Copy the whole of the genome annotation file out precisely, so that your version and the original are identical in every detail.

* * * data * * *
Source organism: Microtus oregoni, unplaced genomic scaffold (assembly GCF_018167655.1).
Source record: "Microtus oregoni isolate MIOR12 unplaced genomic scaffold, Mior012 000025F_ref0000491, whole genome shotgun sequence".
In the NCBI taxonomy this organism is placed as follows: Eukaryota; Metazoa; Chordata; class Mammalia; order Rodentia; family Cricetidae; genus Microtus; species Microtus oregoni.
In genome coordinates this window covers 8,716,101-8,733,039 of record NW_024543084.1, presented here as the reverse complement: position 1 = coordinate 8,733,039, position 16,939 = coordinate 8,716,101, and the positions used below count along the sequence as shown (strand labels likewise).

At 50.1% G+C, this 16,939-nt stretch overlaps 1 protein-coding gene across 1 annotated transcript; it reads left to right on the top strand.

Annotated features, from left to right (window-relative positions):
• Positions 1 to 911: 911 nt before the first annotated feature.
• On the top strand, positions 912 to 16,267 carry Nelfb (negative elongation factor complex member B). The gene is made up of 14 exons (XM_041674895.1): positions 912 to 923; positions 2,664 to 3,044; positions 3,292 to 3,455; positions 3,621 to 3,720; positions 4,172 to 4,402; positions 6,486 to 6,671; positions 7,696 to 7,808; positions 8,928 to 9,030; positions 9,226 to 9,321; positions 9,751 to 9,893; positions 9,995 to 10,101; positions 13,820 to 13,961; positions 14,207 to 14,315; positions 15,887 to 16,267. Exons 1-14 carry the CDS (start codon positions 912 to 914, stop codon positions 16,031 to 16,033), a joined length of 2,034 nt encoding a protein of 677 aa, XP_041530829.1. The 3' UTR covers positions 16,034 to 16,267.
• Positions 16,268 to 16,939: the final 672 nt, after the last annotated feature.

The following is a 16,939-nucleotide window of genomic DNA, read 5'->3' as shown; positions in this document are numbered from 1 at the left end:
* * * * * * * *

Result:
Source organism: Microtus oregoni, unplaced genomic scaffold (assembly GCF_018167655.1).
Source record: "Microtus oregoni isolate MIOR12 unplaced genomic scaffold, Mior012 000025F_ref0000491, whole genome shotgun sequence".
In the NCBI taxonomy this organism is placed as follows: Eukaryota; Metazoa; Chordata; class Mammalia; order Rodentia; family Cricetidae; genus Microtus; species Microtus oregoni.
In genome coordinates this window covers 8,716,101-8,733,039 of record NW_024543084.1, presented here as the reverse complement: position 1 = coordinate 8,733,039, position 16,939 = coordinate 8,716,101, and the positions used below count along the sequence as shown (strand labels likewise).

At 50.1% G+C, this 16,939-nt stretch overlaps 1 protein-coding gene across 1 annotated transcript; it reads left to right on the top strand.

Annotated features, from left to right (window-relative positions):
• Positions 1 to 911: 911 nt before the first annotated feature.
• On the top strand, positions 912 to 16,267 carry Nelfb (negative elongation factor complex member B). The gene is made up of 14 exons (XM_041674895.1): positions 912 to 923; positions 2,664 to 3,044; positions 3,292 to 3,455; positions 3,621 to 3,720; positions 4,172 to 4,402; positions 6,486 to 6,671; positions 7,696 to 7,808; positions 8,928 to 9,030; positions 9,226 to 9,321; positions 9,751 to 9,893; positions 9,995 to 10,101; positions 13,820 to 13,961; positions 14,207 to 14,315; positions 15,887 to 16,267. Exons 1-14 carry the CDS (start codon positions 912 to 914, stop codon positions 16,031 to 16,033), a joined length of 2,034 nt encoding a protein of 677 aa, XP_041530829.1. The 3' UTR covers positions 16,034 to 16,267.
• Positions 16,268 to 16,939: the final 672 nt, after the last annotated feature.

The following is a 16,939-nucleotide window of genomic DNA, read 5'->3' as shown; positions in this document are numbered from 1 at the left end: